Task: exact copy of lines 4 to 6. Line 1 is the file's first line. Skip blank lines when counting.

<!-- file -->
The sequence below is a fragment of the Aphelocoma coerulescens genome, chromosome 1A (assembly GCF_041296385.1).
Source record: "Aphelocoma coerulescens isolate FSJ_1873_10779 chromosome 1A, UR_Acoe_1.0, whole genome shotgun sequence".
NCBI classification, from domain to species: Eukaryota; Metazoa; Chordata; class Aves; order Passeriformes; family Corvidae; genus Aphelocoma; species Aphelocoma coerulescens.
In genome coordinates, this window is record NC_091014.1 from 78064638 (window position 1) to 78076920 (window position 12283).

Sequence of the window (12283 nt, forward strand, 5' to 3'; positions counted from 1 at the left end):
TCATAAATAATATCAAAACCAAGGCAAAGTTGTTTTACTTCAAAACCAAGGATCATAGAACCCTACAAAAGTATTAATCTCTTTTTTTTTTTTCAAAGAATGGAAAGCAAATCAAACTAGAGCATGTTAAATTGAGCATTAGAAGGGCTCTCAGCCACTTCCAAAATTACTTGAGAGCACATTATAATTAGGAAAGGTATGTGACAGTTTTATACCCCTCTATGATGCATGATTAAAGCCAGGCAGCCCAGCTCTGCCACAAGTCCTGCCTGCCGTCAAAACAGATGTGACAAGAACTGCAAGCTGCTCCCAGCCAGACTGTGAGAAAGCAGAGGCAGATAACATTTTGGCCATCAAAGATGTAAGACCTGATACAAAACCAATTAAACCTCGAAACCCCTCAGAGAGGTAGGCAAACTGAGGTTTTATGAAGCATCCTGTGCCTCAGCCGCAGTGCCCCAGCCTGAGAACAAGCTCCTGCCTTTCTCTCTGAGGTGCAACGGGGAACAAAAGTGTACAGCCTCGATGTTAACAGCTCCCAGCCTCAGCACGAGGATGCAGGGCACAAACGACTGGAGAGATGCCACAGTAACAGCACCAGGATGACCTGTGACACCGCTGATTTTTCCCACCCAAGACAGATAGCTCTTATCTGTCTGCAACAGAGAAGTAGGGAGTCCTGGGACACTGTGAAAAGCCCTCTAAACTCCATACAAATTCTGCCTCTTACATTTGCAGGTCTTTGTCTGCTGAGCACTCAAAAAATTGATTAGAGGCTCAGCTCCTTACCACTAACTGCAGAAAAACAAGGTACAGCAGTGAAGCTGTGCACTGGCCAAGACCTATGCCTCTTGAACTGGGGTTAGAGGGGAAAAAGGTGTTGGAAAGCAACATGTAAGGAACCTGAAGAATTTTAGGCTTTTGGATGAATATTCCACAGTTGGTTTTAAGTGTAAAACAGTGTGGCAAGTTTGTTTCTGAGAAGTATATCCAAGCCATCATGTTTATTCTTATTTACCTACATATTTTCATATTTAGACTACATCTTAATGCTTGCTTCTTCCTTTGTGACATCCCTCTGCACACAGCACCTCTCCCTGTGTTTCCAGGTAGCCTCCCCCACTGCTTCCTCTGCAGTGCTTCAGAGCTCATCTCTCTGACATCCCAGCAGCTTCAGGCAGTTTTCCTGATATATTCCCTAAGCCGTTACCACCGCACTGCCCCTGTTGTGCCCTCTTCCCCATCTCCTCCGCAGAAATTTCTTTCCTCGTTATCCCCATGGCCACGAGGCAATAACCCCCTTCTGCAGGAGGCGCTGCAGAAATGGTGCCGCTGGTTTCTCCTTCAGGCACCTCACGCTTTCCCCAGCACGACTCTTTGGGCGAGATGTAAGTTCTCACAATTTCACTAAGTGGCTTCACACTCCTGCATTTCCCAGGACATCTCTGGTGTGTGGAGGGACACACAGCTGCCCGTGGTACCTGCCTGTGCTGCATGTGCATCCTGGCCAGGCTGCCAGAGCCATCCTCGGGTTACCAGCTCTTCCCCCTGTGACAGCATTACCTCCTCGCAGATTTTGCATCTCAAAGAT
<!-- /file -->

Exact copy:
In genome coordinates, this window is record NC_091014.1 from 78064638 (window position 1) to 78076920 (window position 12283).

Sequence of the window (12283 nt, forward strand, 5' to 3'; positions counted from 1 at the left end):
TCATAAATAATATCAAAACCAAGGCAAAGTTGTTTTACTTCAAAACCAAGGATCATAGAACCCTACAAAAGTATTAATCTCTTTTTTTTTTTTCAAAGAATGGAAAGCAAATCAAACTAGAGCATGTTAAATTGAGCATTAGAAGGGCTCTCAGCCACTTCCAAAATTACTTGAGAGCACATTATAATTAGGAAAGGTATGTGACAGTTTTATACCCCTCTATGATGCATGATTAAAGCCAGGCAGCCCAGCTCTGCCACAAGTCCTGCCTGCCGTCAAAACAGATGTGACAAGAACTGCAAGCTGCTCCCAGCCAGACTGTGAGAAAGCAGAGGCAGATAACATTTTGGCCATCAAAGATGTAAGACCTGATACAAAACCAATTAAACCTCGAAACCCCTCAGAGAGGTAGGCAAACTGAGGTTTTATGAAGCATCCTGTGCCTCAGCCGCAGTGCCCCAGCCTGAGAACAAGCTCCTGCCTTTCTCTCTGAGGTGCAACGGGGAACAAAAGTGTACAGCCTCGATGTTAACAGCTCCCAGCCTCAGCACGAGGATGCAGGGCACAAACGACTGGAGAGATGCCACAGTAACAGCACCAGGATGACCTGTGACACCGCTGATTTTTCCCACCCAAGACAGATAGCTCTTATCTGTCTGCAACAGAGAAGTAGGGAGTCCTGGGACACTGTGAAAAGCCCTCTAAACTCCATACAAATTCTGCCTCTTACATTTGCAGGTCTTTGTCTGCTGAGCACTCAAAAAATTGATTAGAGGCTCAGCTCCTTACCACTAACTGCAGAAAAACAAGGTACAGCAGTGAAGCTGTGCACTGGCCAAGACCTATGCCTCTTGAACTGGGGTTAGAGGGGAAAAAGGTGTTGGAAAGCAACATGTAAGGAACCTGAAGAATTTTAGGCTTTTGGATGAATATTCCACAGTTGGTTTTAAGTGTAAAACAGTGTGGCAAGTTTGTTTCTGAGAAGTATATCCAAGCCATCATGTTTATTCTTATTTACCTACATATTTTCATATTTAGACTACATCTTAATGCTTGCTTCTTCCTTTGTGACATCCCTCTGCACACAGCACCTCTCCCTGTGTTTCCAGGTAGCCTCCCCCACTGCTTCCTCTGCAGTGCTTCAGAGCTCATCTCTCTGACATCCCAGCAGCTTCAGGCAGTTTTCCTGATATATTCCCTAAGCCGTTACCACCGCACTGCCCCTGTTGTGCCCTCTTCCCCATCTCCTCCGCAGAAATTTCTTTCCTCGTTATCCCCATGGCCACGAGGCAATAACCCCCTTCTGCAGGAGGCGCTGCAGAAATGGTGCCGCTGGTTTCTCCTTCAGGCACCTCACGCTTTCCCCAGCACGACTCTTTGGGCGAGATGTAAGTTCTCACAATTTCACTAAGTGGCTTCACACTCCTGCATTTCCCAGGACATCTCTGGTGTGTGGAGGGACACACAGCTGCCCGTGGTACCTGCCTGTGCTGCATGTGCATCCTGGCCAGGCTGCCAGAGCCATCCTCGGGTTACCAGCTCTTCCCCCTGTGACAGCATTACCTCCTCGCAGATTTTGCATCTCAAAGAT